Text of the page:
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Dear Abby 7/17
Friends pitch in to help keep wedding costs under control
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    DEAR ABBY: I had to laugh when I saw the letter from "Not Sure If I Do" (May 8), who hesitated to attend a potluck wedding at which guests would be expected to pitch in and do dishes.
    That sounds a lot like a Quaker wedding. In my meeting house there would be no minister, no music — perhaps some wildflowers picked from a nearby field. The couple would recite vows they had written. The only cost would be the courthouse fee and whatever the couple spent (if anything) on wedding attire.
    In today's economy, how's that for saving money? "Not Sure" should let her hair down and get with the program. That wedding sounds like a hoot. -- PENNSYLVANIA QUAKER GIRL
    DEAR QUAKER GIRL: I agree that in today's economy a potluck wedding may be the most practical choice for some couples. Many readers wrote to say that potluck weddings are not unusual today, and in some areas have become the norm. Read on:
    DEAR ABBY: How refreshing! That wedding couple has the good sense not to spend a fortune putting on a lavish reception, and instead are inviting only friends they feel close to and requesting assistance in the form of food and setting up, etc. I'd rather be the friend of a couple like that than a guest at a lavish reception for casual acquaintances. -- HAPPY FOR THE COUPLE IN COLORADO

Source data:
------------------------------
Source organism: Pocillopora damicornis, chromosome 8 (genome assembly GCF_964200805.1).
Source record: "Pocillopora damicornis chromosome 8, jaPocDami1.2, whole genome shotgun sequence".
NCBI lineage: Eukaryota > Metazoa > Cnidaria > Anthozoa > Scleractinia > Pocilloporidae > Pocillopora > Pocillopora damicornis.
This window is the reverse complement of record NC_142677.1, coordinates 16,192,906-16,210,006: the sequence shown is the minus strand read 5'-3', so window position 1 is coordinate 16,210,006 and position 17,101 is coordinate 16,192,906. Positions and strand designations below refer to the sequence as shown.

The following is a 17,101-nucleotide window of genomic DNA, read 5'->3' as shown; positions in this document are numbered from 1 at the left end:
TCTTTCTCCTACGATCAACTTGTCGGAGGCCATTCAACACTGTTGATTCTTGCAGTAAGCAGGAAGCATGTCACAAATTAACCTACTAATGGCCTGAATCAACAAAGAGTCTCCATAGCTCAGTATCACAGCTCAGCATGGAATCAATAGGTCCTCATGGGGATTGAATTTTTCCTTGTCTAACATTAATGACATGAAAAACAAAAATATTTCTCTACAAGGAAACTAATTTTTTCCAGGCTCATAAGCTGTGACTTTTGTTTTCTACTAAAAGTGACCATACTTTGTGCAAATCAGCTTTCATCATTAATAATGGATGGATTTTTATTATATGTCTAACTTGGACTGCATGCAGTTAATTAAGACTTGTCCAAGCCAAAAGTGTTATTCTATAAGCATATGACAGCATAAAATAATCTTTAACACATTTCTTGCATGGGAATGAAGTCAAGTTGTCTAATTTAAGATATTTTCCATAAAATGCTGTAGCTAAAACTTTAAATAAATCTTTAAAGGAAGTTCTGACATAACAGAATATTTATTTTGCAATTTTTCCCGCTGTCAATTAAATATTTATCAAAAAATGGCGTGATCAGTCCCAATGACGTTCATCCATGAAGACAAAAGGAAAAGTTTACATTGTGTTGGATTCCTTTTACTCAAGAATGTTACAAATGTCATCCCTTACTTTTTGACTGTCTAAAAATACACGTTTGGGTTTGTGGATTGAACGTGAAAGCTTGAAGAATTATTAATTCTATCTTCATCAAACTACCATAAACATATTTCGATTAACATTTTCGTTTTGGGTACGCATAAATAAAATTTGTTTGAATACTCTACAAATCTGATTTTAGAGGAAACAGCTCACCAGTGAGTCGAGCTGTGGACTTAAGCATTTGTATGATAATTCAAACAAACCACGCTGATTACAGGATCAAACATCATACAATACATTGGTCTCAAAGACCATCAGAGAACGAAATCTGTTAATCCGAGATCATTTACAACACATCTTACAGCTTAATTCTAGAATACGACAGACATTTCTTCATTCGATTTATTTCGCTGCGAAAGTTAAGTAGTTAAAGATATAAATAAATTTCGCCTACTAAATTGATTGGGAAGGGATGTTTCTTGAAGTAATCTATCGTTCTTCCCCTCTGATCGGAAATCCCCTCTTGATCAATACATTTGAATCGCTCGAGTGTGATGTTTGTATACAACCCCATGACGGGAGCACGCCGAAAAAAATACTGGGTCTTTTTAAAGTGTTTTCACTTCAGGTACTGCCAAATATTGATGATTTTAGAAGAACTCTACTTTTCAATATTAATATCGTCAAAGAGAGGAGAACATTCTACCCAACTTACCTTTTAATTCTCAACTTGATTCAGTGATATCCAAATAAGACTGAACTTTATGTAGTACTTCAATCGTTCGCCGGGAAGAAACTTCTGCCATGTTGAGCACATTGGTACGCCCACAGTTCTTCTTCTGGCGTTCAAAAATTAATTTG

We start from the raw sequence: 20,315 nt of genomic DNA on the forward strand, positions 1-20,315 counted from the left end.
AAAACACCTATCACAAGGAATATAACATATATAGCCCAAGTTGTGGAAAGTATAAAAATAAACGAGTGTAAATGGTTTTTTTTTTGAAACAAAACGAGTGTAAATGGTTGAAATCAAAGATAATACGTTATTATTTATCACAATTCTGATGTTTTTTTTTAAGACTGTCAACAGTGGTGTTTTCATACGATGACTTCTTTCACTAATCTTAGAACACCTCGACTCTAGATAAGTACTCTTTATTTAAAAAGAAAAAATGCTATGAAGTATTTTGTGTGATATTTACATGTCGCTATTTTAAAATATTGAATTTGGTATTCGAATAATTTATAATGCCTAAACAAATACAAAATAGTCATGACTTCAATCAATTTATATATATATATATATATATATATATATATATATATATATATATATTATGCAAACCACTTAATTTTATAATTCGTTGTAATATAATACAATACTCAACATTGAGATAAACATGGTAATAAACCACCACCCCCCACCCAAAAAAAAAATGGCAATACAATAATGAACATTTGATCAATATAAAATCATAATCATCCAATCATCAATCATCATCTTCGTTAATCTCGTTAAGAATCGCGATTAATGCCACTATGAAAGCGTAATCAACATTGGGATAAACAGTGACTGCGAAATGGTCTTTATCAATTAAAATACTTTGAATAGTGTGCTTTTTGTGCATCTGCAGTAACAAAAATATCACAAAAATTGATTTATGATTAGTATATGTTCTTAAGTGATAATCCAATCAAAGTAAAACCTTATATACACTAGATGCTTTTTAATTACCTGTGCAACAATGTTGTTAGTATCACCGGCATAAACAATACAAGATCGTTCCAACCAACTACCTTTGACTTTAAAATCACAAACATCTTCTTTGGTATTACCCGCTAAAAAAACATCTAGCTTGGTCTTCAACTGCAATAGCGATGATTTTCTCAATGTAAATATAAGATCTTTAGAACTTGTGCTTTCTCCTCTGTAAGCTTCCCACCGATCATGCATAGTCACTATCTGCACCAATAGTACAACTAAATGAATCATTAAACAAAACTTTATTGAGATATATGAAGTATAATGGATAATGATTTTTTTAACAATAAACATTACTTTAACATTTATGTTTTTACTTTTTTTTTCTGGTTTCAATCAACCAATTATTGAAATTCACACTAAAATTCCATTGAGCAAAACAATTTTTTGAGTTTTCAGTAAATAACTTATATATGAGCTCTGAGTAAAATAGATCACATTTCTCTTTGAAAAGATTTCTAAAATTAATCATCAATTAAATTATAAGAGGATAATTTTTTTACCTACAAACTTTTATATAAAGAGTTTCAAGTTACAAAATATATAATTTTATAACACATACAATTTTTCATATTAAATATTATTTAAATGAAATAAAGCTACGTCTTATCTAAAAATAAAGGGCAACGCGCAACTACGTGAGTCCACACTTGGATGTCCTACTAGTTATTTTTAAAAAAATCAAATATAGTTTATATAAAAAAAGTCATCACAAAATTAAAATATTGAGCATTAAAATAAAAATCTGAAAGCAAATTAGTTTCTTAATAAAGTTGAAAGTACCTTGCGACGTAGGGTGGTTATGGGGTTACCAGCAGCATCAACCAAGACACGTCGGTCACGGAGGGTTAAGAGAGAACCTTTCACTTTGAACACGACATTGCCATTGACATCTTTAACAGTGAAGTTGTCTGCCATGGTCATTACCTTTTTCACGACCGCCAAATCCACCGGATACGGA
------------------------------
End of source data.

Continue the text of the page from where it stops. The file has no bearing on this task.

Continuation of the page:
DEAR ABBY: Apparently "Not Sure" is looking to be entertained rather than wanting to contribute to make this a special day. Perhaps it's a money issue, or maybe it's just wanting to share the values that led them to choose this type of wedding. Wish them well and go, or stay home — but don't judge them. -- ANNETTA IN EUGENE, ORE.
    DEAR ABBY: It is traditional in Mexican families for the couple to go to friends and family and ask if they can pay for something in the wedding. It might be food, the hall, ring pillow, favors, etc.
    These people are called "compadres" and "comadres." They also participate in the wedding and are mentioned in the wedding invitations — including what they contributed. They also help to serve the food.
    The persons providing the support do not need to also provide a gift, since they have already contributed to the wedding. -- ROSE K. IN CALIFORNIA
    DEAR ABBY: I agree that the person who wrote that letter should not attend if she doesn't wish to participate, but I think you should have made it clear that not everyone has a catered wedding. Abby, you were correct that the person should send her regrets if she was offended by the invitation, but if she does, she will miss out on a very intimate and enjoyable occasion. -- B.E.C. IN ROCHESTER, N.Y.
    DEAR ABBY: I think the real question is, are the bride and groom just cheap, which seems to be the implication in "Not Sure's" letter, or simply do not have the money for an elaborate wedding, and still want to include family and friends in the only way they can afford? -- CYNTHIA IN SAN DIEGO
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